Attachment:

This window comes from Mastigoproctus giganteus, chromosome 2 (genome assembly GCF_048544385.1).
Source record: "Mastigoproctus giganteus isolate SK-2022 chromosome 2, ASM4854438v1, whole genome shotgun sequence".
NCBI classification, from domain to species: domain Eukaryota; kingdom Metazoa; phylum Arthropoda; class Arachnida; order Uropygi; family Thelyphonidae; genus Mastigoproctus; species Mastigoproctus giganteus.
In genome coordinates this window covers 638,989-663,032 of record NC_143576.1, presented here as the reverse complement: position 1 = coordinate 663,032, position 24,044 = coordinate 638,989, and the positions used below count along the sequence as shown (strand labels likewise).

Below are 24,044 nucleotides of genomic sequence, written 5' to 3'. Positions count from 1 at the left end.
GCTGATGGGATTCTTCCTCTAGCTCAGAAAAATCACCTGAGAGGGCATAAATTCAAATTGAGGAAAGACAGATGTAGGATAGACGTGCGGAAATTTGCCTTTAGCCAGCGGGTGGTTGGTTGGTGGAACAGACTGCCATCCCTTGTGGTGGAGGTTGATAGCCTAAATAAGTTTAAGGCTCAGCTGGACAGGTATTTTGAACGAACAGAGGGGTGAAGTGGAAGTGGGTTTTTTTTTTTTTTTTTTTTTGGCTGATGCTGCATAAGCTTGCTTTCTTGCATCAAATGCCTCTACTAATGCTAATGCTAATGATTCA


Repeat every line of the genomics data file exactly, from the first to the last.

This window comes from Mastigoproctus giganteus, chromosome 2 (genome assembly GCF_048544385.1).
Source record: "Mastigoproctus giganteus isolate SK-2022 chromosome 2, ASM4854438v1, whole genome shotgun sequence".
NCBI classification, from domain to species: domain Eukaryota; kingdom Metazoa; phylum Arthropoda; class Arachnida; order Uropygi; family Thelyphonidae; genus Mastigoproctus; species Mastigoproctus giganteus.
In genome coordinates this window covers 638,989-663,032 of record NC_143576.1, presented here as the reverse complement: position 1 = coordinate 663,032, position 24,044 = coordinate 638,989, and the positions used below count along the sequence as shown (strand labels likewise).

Below are 24,044 nucleotides of genomic sequence, written 5' to 3'. Positions count from 1 at the left end.
GCTGATGGGATTCTTCCTCTAGCTCAGAAAAATCACCTGAGAGGGCATAAATTCAAATTGAGGAAAGACAGATGTAGGATAGACGTGCGGAAATTTGCCTTTAGCCAGCGGGTGGTTGGTTGGTGGAACAGACTGCCATCCCTTGTGGTGGAGGTTGATAGCCTAAATAAGTTTAAGGCTCAGCTGGACAGGTATTTTGAACGAACAGAGGGGTGAAGTGGAAGTGGGTTTTTTTTTTTTTTTTTTTTTGGCTGATGCTGCATAAGCTTGCTTTCTTGCATCAAATGCCTCTACTAATGCTAATGCTAATGATTCA